Wednesday, May 8, 2013

of happiness and hyperbole

This is very likely my favorite blog post of all time. Mostly because it is laugh-till-tears-run-down-your-face-and-you-have-to-blow-your-nose-ugh funny, but also because the Simple Dog and the Helper Dog resemble our two dogs in many important and frightening ways... which makes the story resonate with extra awesome.

(...I hope she won't send the Copyright Monster after me if I stick this drawing of the dogs in here. I need an illustration, and there's, you know, full attribution and stuff.)

Anyway, Allie went away for a while, like a year, because she needed to, but I did not lose faith. I kept Hyperbole and a Half in my feed list, and waited patiently.

And now she's back! Sqeeeeeeeeee! 

See, I can write about happy stuff, too. So there. 

Friday, April 5, 2013

presence of absence

... who would have thought that the simple act of deleting an RSS feed would be  fraught with poignant sorrow?

Reading his blog and columns and tweets always felt, to me, like the intellectual version of a "clean, well-lighted place." Even in his final days he never let his illness put boundaries on his world; his world was big, full of interesting people and ideas, expressed with clarity, gentleness and humility... so much more to the many beyond just his broad and deep knowledge of film. I learned a lot from him.

There aren't enough smart, compassionate, insightful people in the world. Now there's one fewer. I never had the privilege of meeting you IRL, but I'll miss you just the same, Mr Ebert.

P.S. Go read this. Read it right now.

(At some later time, perhaps, I shall try to figure out why, for a while now, I've been moved to post in this blog only by sadness or grief. Is it because those emotions are so simple and powerful? Or am I just entirely at the mercy of neurotic angst? Does it matter? Who knows?)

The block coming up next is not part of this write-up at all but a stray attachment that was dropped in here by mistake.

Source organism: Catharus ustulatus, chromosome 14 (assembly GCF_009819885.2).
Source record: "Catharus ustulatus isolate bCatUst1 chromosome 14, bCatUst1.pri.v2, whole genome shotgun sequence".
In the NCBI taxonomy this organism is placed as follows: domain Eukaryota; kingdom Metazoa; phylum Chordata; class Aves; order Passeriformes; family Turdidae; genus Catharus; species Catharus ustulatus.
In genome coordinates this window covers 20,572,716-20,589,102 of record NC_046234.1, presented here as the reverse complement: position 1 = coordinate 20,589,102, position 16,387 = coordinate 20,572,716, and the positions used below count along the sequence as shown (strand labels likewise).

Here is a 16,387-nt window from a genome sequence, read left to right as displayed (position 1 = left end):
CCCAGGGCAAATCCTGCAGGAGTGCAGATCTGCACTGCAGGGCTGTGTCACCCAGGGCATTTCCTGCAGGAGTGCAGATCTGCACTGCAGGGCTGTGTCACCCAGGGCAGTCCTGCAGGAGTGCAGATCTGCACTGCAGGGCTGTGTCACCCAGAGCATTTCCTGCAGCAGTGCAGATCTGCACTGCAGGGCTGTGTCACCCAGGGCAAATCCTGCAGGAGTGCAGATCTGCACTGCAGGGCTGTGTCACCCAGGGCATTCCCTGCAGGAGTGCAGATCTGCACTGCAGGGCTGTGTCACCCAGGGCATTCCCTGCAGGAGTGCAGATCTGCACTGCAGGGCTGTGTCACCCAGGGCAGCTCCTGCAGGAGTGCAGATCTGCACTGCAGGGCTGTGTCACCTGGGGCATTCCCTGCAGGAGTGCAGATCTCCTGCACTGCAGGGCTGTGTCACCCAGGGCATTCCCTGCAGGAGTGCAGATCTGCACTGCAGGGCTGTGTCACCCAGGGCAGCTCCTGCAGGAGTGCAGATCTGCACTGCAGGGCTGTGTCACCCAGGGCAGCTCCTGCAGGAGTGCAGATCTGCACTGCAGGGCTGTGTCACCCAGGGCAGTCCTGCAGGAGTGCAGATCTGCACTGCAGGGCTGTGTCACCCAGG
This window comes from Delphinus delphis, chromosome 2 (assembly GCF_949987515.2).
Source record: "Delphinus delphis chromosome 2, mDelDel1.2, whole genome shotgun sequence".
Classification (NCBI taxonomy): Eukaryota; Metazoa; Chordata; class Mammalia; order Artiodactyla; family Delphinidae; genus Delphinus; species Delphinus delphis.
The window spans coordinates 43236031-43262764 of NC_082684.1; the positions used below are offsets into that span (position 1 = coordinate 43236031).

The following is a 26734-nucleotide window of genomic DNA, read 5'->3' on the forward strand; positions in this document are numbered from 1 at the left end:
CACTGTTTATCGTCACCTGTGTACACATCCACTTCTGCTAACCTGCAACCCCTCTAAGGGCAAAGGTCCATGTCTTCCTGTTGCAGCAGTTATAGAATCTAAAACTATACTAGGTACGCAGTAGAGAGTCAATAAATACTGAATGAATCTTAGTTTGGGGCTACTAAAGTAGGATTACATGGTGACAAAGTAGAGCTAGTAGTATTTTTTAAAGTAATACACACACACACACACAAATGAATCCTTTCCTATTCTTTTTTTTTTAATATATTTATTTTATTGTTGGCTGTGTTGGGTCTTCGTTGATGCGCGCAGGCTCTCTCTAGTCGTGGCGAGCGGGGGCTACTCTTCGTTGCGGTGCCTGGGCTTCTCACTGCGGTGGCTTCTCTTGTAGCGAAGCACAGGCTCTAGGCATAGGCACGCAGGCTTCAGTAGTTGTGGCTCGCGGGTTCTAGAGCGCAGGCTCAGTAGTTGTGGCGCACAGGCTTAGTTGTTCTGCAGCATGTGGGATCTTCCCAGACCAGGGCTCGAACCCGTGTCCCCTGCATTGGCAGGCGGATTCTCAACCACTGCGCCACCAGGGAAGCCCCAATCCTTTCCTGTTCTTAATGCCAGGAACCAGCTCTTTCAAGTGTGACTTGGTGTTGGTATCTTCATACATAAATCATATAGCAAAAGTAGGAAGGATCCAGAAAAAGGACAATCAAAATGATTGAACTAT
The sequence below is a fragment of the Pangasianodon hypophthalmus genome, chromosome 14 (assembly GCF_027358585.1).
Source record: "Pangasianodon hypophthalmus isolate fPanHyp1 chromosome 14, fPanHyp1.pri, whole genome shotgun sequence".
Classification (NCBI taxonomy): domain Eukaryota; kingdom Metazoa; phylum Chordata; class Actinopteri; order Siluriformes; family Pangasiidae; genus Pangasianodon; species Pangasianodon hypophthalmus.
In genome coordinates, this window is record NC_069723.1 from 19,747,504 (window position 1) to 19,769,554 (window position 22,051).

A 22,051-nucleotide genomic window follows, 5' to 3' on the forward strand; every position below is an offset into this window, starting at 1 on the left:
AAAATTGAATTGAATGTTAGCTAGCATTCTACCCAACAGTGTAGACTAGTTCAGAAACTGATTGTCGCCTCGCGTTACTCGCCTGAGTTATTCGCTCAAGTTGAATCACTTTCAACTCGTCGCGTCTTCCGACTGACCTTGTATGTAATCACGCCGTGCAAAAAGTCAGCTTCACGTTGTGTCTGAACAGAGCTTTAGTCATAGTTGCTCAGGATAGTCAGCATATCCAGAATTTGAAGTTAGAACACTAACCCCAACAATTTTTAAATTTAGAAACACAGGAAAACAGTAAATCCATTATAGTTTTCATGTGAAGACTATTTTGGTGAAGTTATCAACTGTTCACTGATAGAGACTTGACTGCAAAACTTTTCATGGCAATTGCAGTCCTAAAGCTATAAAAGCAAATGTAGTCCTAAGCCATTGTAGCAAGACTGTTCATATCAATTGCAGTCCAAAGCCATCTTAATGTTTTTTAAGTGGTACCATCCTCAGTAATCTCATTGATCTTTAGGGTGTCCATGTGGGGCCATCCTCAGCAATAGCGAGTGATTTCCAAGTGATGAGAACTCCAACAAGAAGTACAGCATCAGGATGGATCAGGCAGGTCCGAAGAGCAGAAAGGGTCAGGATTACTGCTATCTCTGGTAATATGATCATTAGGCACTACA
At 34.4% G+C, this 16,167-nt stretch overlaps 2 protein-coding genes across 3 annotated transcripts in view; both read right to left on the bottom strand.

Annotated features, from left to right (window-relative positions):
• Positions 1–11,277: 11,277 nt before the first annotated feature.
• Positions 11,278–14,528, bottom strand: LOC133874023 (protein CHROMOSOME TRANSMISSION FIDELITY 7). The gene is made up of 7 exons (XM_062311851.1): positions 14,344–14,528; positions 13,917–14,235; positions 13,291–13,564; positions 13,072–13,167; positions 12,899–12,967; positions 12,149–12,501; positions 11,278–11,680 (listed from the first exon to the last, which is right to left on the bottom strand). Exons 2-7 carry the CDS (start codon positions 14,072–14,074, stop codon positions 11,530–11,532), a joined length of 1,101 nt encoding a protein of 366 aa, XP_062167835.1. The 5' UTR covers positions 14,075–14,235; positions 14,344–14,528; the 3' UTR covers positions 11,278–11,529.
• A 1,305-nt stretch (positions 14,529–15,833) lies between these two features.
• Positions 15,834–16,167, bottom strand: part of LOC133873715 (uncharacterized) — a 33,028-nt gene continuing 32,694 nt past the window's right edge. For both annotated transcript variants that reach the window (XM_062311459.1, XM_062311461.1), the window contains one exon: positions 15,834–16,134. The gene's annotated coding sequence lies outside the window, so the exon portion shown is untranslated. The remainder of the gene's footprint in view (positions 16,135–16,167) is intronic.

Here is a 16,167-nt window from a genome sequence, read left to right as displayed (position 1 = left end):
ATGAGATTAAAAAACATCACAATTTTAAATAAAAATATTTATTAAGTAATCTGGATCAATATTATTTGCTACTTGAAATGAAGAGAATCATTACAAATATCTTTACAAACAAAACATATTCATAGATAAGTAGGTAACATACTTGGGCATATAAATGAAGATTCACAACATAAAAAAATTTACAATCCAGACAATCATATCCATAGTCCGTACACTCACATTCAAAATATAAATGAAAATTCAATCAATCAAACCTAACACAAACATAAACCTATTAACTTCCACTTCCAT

Thursday, March 28, 2013

You Bastards! You Killed Google Reader!

Why? Why? Why? 

Right, then. I've whined on a number of fora already. I'll whine here a bit, too, just to stay in practice, and then I suppose I'll have moved through denial and anger. What's next? Oh, right. Bargaining. 

The bargaining part, for all who are seriously discombobulated by the impending loss of Reader, consists of begging The Google in petitions and angry forum screeds to STAAAHP! 

But the Goog remains resolute, obdurate, indifferent to our suffering. Cruel, even. They're bringing out new products, for which read: new, derivative and marginally useful products, just to torment us. 

No more bargaining. I guess this is the depression stage. 

Soon, if I can get through this Slough of Despond, I shall begin to evaluate options. After all, just today, The Old Reader sent me a cheery email announcing that they had finally imported my feeds (this took over a week, but I can't blame them, really; if Feedly added 500,000 subscribers in a matter of days, one wonders how many TOR added).